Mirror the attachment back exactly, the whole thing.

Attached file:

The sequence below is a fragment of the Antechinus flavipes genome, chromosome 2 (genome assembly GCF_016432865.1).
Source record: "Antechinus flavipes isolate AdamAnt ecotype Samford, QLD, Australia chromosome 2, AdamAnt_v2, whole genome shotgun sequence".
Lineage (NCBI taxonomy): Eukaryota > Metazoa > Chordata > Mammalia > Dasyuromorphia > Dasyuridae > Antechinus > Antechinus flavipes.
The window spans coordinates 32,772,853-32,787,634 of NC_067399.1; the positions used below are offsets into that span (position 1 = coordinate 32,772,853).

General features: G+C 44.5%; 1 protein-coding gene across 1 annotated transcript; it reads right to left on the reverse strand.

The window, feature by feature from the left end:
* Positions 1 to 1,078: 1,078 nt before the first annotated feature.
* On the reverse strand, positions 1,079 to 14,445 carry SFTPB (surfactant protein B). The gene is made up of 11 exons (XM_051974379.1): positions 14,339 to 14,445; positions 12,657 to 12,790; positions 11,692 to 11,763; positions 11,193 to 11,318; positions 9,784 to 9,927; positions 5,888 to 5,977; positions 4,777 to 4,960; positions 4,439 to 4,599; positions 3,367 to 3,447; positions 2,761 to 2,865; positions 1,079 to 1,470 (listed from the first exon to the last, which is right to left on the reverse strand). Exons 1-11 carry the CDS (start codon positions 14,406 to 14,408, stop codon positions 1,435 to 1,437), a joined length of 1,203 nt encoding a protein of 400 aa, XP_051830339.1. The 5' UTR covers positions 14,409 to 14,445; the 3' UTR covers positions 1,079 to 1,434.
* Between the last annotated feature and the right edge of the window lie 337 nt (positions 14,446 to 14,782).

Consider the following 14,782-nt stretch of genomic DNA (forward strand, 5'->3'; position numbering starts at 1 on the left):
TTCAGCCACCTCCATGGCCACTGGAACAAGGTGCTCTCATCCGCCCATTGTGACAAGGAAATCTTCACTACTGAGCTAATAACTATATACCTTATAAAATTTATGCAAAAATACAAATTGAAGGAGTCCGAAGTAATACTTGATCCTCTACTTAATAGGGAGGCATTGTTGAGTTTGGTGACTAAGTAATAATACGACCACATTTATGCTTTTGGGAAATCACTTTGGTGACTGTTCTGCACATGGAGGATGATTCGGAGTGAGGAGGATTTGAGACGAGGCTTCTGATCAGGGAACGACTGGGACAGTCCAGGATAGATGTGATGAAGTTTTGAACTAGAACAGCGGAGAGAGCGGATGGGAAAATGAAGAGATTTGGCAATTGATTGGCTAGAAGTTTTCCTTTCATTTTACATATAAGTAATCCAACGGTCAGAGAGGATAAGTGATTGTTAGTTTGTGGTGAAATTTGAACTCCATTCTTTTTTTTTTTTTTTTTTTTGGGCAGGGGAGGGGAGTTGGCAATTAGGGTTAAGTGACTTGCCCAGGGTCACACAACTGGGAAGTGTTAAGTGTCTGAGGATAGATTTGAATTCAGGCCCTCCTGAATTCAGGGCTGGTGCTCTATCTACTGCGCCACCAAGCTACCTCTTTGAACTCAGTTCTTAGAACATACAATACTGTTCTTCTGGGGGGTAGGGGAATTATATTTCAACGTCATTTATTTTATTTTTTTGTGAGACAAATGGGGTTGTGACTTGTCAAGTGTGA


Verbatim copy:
The sequence below is a fragment of the Antechinus flavipes genome, chromosome 2 (genome assembly GCF_016432865.1).
Source record: "Antechinus flavipes isolate AdamAnt ecotype Samford, QLD, Australia chromosome 2, AdamAnt_v2, whole genome shotgun sequence".
Lineage (NCBI taxonomy): Eukaryota > Metazoa > Chordata > Mammalia > Dasyuromorphia > Dasyuridae > Antechinus > Antechinus flavipes.
The window spans coordinates 32,772,853-32,787,634 of NC_067399.1; the positions used below are offsets into that span (position 1 = coordinate 32,772,853).

General features: G+C 44.5%; 1 protein-coding gene across 1 annotated transcript; it reads right to left on the reverse strand.

The window, feature by feature from the left end:
* Positions 1 to 1,078: 1,078 nt before the first annotated feature.
* On the reverse strand, positions 1,079 to 14,445 carry SFTPB (surfactant protein B). The gene is made up of 11 exons (XM_051974379.1): positions 14,339 to 14,445; positions 12,657 to 12,790; positions 11,692 to 11,763; positions 11,193 to 11,318; positions 9,784 to 9,927; positions 5,888 to 5,977; positions 4,777 to 4,960; positions 4,439 to 4,599; positions 3,367 to 3,447; positions 2,761 to 2,865; positions 1,079 to 1,470 (listed from the first exon to the last, which is right to left on the reverse strand). Exons 1-11 carry the CDS (start codon positions 14,406 to 14,408, stop codon positions 1,435 to 1,437), a joined length of 1,203 nt encoding a protein of 400 aa, XP_051830339.1. The 5' UTR covers positions 14,409 to 14,445; the 3' UTR covers positions 1,079 to 1,434.
* Between the last annotated feature and the right edge of the window lie 337 nt (positions 14,446 to 14,782).

Consider the following 14,782-nt stretch of genomic DNA (forward strand, 5'->3'; position numbering starts at 1 on the left):
TTCAGCCACCTCCATGGCCACTGGAACAAGGTGCTCTCATCCGCCCATTGTGACAAGGAAATCTTCACTACTGAGCTAATAACTATATACCTTATAAAATTTATGCAAAAATACAAATTGAAGGAGTCCGAAGTAATACTTGATCCTCTACTTAATAGGGAGGCATTGTTGAGTTTGGTGACTAAGTAATAATACGACCACATTTATGCTTTTGGGAAATCACTTTGGTGACTGTTCTGCACATGGAGGATGATTCGGAGTGAGGAGGATTTGAGACGAGGCTTCTGATCAGGGAACGACTGGGACAGTCCAGGATAGATGTGATGAAGTTTTGAACTAGAACAGCGGAGAGAGCGGATGGGAAAATGAAGAGATTTGGCAATTGATTGGCTAGAAGTTTTCCTTTCATTTTACATATAAGTAATCCAACGGTCAGAGAGGATAAGTGATTGTTAGTTTGTGGTGAAATTTGAACTCCATTCTTTTTTTTTTTTTTTTTTTTGGGCAGGGGAGGGGAGTTGGCAATTAGGGTTAAGTGACTTGCCCAGGGTCACACAACTGGGAAGTGTTAAGTGTCTGAGGATAGATTTGAATTCAGGCCCTCCTGAATTCAGGGCTGGTGCTCTATCTACTGCGCCACCAAGCTACCTCTTTGAACTCAGTTCTTAGAACATACAATACTGTTCTTCTGGGGGGTAGGGGAATTATATTTCAACGTCATTTATTTTATTTTTTTGTGAGACAAATGGGGTTGTGACTTGTCAAGTGTGA